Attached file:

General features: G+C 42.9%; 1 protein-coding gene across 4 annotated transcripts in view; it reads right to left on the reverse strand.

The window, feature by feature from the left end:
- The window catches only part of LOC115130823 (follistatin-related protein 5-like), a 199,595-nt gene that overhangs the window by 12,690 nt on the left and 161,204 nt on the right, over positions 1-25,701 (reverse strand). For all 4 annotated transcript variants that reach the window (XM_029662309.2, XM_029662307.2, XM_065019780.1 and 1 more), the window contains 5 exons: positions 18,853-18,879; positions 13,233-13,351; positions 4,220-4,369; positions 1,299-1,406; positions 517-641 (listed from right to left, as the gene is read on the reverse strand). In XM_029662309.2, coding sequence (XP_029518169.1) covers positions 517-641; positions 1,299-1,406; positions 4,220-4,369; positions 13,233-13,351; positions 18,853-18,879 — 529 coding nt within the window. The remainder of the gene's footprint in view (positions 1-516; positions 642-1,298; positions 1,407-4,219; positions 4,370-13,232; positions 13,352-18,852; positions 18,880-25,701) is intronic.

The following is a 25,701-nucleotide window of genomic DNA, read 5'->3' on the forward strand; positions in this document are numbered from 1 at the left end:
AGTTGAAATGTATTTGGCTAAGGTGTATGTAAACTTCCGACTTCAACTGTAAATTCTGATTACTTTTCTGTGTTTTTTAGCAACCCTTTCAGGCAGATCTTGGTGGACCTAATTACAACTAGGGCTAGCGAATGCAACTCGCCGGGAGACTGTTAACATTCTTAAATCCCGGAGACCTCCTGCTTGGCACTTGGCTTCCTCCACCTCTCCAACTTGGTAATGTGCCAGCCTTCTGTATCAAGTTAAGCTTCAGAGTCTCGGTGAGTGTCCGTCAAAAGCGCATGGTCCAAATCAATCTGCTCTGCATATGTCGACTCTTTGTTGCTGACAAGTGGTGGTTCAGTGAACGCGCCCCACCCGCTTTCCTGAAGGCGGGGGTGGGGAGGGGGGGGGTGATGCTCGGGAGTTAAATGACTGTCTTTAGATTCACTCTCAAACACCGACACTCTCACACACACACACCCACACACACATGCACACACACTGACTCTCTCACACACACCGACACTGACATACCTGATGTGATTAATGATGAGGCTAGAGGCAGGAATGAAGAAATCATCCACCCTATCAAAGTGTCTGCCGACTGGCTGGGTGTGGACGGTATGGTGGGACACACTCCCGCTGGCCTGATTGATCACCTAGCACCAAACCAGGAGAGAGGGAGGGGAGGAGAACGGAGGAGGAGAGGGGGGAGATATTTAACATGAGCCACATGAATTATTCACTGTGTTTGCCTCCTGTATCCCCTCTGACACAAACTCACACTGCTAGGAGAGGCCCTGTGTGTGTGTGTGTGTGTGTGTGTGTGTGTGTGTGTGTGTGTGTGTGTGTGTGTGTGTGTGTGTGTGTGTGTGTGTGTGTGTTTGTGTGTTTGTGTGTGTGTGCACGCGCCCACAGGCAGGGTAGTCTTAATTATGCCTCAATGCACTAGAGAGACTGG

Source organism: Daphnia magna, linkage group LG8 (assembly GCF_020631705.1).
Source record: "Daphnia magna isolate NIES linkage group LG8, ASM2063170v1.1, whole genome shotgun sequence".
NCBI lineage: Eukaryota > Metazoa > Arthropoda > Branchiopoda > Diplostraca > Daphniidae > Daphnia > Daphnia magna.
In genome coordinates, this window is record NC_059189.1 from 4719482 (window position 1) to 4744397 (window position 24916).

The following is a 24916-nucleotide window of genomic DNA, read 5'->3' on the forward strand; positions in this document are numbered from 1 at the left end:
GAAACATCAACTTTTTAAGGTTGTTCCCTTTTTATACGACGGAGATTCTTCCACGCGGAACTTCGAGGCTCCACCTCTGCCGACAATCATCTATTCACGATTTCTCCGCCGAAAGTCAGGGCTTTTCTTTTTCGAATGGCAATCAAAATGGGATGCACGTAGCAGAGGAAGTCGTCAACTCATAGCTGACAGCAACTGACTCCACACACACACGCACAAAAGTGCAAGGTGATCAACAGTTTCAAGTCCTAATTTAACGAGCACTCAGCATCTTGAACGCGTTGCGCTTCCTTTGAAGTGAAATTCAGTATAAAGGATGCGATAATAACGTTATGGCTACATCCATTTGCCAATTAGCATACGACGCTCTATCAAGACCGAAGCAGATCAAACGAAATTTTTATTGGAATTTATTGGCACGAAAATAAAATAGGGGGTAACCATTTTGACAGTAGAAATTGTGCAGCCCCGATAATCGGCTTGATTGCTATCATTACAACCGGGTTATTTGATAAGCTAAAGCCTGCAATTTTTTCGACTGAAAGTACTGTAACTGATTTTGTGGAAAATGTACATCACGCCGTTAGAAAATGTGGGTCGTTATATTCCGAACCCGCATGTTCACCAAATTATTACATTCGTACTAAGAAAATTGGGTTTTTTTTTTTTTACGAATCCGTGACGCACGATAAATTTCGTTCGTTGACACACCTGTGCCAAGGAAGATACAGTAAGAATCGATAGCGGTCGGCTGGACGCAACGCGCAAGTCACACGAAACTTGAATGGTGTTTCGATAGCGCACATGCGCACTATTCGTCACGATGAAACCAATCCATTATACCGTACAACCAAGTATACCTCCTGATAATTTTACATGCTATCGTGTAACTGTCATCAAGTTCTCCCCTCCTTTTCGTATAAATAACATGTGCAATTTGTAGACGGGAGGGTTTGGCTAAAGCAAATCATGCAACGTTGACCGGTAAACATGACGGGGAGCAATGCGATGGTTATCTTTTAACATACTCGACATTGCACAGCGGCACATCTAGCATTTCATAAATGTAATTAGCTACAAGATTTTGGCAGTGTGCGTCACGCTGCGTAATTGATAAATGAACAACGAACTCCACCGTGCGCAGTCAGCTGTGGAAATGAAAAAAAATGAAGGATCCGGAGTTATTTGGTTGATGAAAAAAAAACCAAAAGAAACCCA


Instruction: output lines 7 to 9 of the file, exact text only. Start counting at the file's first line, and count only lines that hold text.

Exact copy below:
Source record: "Daphnia magna isolate NIES linkage group LG8, ASM2063170v1.1, whole genome shotgun sequence".
NCBI lineage: Eukaryota > Metazoa > Arthropoda > Branchiopoda > Diplostraca > Daphniidae > Daphnia > Daphnia magna.
In genome coordinates, this window is record NC_059189.1 from 4719482 (window position 1) to 4744397 (window position 24916).